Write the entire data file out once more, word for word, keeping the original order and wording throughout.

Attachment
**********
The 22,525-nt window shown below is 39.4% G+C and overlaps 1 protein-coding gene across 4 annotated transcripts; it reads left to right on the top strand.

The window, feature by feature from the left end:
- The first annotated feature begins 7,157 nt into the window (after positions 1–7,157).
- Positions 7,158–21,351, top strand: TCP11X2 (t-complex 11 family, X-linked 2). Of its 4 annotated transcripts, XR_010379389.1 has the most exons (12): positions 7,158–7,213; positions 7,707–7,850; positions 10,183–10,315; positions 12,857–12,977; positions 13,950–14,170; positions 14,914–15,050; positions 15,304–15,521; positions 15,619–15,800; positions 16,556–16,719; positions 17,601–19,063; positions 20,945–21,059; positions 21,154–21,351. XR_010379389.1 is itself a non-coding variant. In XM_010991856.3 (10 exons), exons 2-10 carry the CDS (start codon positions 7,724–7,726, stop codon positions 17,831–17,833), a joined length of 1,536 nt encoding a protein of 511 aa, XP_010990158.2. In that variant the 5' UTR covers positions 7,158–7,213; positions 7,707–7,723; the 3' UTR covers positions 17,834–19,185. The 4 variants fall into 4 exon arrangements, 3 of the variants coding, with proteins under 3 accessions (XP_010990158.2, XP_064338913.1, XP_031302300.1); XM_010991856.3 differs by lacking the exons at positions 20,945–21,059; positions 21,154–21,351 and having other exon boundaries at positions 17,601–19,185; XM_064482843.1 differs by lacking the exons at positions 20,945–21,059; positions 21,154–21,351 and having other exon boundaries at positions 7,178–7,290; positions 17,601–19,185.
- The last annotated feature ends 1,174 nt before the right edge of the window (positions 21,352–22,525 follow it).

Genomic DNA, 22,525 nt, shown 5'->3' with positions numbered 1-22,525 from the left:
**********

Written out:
The 22,525-nt window shown below is 39.4% G+C and overlaps 1 protein-coding gene across 4 annotated transcripts; it reads left to right on the top strand.

The window, feature by feature from the left end:
- The first annotated feature begins 7,157 nt into the window (after positions 1–7,157).
- Positions 7,158–21,351, top strand: TCP11X2 (t-complex 11 family, X-linked 2). Of its 4 annotated transcripts, XR_010379389.1 has the most exons (12): positions 7,158–7,213; positions 7,707–7,850; positions 10,183–10,315; positions 12,857–12,977; positions 13,950–14,170; positions 14,914–15,050; positions 15,304–15,521; positions 15,619–15,800; positions 16,556–16,719; positions 17,601–19,063; positions 20,945–21,059; positions 21,154–21,351. XR_010379389.1 is itself a non-coding variant. In XM_010991856.3 (10 exons), exons 2-10 carry the CDS (start codon positions 7,724–7,726, stop codon positions 17,831–17,833), a joined length of 1,536 nt encoding a protein of 511 aa, XP_010990158.2. In that variant the 5' UTR covers positions 7,158–7,213; positions 7,707–7,723; the 3' UTR covers positions 17,834–19,185. The 4 variants fall into 4 exon arrangements, 3 of the variants coding, with proteins under 3 accessions (XP_010990158.2, XP_064338913.1, XP_031302300.1); XM_010991856.3 differs by lacking the exons at positions 20,945–21,059; positions 21,154–21,351 and having other exon boundaries at positions 17,601–19,185; XM_064482843.1 differs by lacking the exons at positions 20,945–21,059; positions 21,154–21,351 and having other exon boundaries at positions 7,178–7,290; positions 17,601–19,185.
- The last annotated feature ends 1,174 nt before the right edge of the window (positions 21,352–22,525 follow it).

Genomic DNA, 22,525 nt, shown 5'->3' with positions numbered 1-22,525 from the left: